Based on a true story, Eden follows a young Korean-American girl, who in 1994 was abducted and forced into prostitution by domestic human traffickers, as time passes she realizes that her only way to survive is to join forces with her captors.
A compelling watch, Eden is the kind of unexpected hit that you find yourself unable to pause and return to – it has to be watched from start to finish in one sitting. The reason, well, you spend the first half of this film trying to work out just what is going on, as you begin to go on this hellish journey with Hyun Jae (Jamie Chung). The fact that this is a true story makes it all the more grisly.
Cleverly you are sheltered from any graphic detail in terms of what the girls actually do when they’re brought to various parties, nightclubs and pornography film sets. Instead you are a second pair of eyes for Hyun Jae, figuring out as she is, what is going on, why she’s here being held in a 10 x 10 storage unit and what her fateful future holds. What is brilliant about this film is that you really don’t know who to trust, and that there are twists and turns at every opportunity. The film really doesn’t turn out how you expect it to, and you are playing a complicated guessing game at every throughout.
The cast is solid and led by an impressive Jamie Chung who carries the film with ease. She plays both the innocent and later the intelligent influencer very well and provides a stark contrast to not only her capturers but also the other girls kept in confinement with her, some of which have grown accustomed to this way of life and begin to play the game for what it is.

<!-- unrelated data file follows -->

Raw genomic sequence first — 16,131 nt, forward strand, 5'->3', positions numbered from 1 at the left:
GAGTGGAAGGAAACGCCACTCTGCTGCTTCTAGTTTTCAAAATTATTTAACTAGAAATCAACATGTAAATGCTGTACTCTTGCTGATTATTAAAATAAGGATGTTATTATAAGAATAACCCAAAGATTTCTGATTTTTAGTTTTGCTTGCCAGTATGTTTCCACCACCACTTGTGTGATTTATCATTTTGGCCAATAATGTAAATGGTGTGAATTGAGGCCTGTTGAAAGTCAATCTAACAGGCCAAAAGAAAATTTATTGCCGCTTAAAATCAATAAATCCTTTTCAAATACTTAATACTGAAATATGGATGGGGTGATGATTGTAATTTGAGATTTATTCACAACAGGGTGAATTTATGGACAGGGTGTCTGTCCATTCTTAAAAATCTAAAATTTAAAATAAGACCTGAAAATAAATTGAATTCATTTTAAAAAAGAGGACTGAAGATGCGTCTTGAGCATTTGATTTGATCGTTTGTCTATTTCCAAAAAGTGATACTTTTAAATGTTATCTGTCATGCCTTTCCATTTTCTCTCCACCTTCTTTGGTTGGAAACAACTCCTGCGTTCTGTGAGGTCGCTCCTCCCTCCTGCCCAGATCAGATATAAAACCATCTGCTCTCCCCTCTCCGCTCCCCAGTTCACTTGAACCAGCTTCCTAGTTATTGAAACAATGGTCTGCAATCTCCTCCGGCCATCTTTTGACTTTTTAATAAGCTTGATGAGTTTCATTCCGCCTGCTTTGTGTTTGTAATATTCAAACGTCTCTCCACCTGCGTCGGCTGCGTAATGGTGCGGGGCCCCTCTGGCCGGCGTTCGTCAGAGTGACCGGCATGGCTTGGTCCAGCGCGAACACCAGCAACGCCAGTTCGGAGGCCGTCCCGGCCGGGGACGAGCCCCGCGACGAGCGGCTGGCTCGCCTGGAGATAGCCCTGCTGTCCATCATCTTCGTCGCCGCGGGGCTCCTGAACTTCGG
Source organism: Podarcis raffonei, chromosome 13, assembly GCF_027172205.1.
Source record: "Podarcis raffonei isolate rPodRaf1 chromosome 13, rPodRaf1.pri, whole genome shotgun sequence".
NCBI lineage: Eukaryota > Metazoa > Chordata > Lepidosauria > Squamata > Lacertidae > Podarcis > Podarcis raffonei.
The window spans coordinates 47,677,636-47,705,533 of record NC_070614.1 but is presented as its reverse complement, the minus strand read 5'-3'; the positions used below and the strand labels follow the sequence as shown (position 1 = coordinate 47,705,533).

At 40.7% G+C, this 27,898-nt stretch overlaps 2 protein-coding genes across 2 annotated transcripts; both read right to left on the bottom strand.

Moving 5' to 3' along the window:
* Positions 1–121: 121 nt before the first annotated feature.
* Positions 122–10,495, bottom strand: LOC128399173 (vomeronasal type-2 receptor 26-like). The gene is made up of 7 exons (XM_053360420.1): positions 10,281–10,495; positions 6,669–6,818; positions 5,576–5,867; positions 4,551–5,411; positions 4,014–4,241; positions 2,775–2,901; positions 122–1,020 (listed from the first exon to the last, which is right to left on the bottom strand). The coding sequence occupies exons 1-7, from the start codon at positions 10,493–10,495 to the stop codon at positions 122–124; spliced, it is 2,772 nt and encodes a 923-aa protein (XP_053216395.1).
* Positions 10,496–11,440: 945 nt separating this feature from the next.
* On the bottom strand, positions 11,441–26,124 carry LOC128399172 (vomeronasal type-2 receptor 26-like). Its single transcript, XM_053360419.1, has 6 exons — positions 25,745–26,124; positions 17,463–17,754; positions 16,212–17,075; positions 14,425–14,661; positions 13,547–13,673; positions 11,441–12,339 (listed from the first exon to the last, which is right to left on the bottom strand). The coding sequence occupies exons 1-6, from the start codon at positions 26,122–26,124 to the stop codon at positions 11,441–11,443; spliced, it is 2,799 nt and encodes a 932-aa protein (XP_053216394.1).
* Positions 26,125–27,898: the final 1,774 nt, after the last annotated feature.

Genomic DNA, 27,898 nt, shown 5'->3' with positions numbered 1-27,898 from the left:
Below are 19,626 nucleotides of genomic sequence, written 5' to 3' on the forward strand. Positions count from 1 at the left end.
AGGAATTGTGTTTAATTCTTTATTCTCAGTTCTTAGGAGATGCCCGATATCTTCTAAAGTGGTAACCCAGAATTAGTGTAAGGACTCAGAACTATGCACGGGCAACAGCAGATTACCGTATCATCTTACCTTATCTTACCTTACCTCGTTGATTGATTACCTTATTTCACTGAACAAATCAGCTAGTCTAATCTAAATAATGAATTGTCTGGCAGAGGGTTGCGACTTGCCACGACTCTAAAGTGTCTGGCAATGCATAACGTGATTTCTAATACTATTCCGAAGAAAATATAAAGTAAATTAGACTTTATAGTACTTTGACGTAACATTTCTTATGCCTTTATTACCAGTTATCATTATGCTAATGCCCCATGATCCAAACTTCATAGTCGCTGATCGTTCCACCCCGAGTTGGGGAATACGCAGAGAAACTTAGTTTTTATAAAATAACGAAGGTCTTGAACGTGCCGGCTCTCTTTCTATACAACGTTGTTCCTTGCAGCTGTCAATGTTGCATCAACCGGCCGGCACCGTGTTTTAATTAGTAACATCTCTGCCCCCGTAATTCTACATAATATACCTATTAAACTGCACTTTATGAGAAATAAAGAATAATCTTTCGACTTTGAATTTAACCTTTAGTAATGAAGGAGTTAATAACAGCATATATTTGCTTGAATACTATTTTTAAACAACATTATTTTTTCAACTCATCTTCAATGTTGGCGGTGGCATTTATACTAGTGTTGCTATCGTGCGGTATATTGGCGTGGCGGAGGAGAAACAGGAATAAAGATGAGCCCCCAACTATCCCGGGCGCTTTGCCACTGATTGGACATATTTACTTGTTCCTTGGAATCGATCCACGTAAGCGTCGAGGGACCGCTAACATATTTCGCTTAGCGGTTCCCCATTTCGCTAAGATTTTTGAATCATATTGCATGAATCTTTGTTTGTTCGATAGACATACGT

Supporting Chung are Beau Bridges who plays Bob Gault, a ruthless and corrupt Federall Marshal who runs the organization with little mercy; and Matt O’Leary who plays the troubled Vaughan, who’s past and wrong life choices have led him to this destination. All of the characters have their distinct traits which you can identify with and pin point straight away. Bob Gault requests no sympathy from the audience, he runs this operation under the façade of a pillar of the community and underneath it all profits unremorsefully on the actions of the girls. Vaughan has moments in which he battles with his conscience over what he’s doing and you can immediately spot his vulnerability, as does Hyun Jae, which keeps you gunning for our female lead as she patiently figures out how to get the better of those who keep her.
Full of suspense and intrigue, Eden is a highly watchable film with notable performances and a gripping storyline. A thriller from start to finish and well worth a watch when it comes out in cinemas on the 19th July